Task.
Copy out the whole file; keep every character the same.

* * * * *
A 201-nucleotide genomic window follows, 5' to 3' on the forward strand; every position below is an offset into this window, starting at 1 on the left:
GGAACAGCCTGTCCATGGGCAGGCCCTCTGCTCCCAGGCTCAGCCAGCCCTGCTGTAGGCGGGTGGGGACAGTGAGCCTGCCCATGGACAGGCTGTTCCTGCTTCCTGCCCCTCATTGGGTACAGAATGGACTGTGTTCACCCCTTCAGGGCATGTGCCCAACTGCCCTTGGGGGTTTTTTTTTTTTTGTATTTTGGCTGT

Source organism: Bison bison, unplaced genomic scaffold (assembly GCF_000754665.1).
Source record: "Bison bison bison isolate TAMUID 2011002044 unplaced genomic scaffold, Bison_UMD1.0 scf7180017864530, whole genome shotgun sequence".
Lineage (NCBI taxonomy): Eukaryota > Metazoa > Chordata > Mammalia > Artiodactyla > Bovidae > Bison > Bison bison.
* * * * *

A 201-nucleotide genomic window follows, 5' to 3' on the forward strand; every position below is an offset into this window, starting at 1 on the left:
GGAACAGCCTGTCCATGGGCAGGCCCTCTGCTCCCAGGCTCAGCCAGCCCTGCTGTAGGCGGGTGGGGACAGTGAGCCTGCCCATGGACAGGCTGTTCCTGCTTCCTGCCCCTCATTGGGTACAGAATGGACTGTGTTCACCCCTTCAGGGCATGTGCCCAACTGCCCTTGGGGGTTTTTTTTTTTTTGTATTTTGGCTGT

Source organism: Bison bison, unplaced genomic scaffold (assembly GCF_000754665.1).
Source record: "Bison bison bison isolate TAMUID 2011002044 unplaced genomic scaffold, Bison_UMD1.0 scf7180017864530, whole genome shotgun sequence".
Lineage (NCBI taxonomy): Eukaryota > Metazoa > Chordata > Mammalia > Artiodactyla > Bovidae > Bison > Bison bison.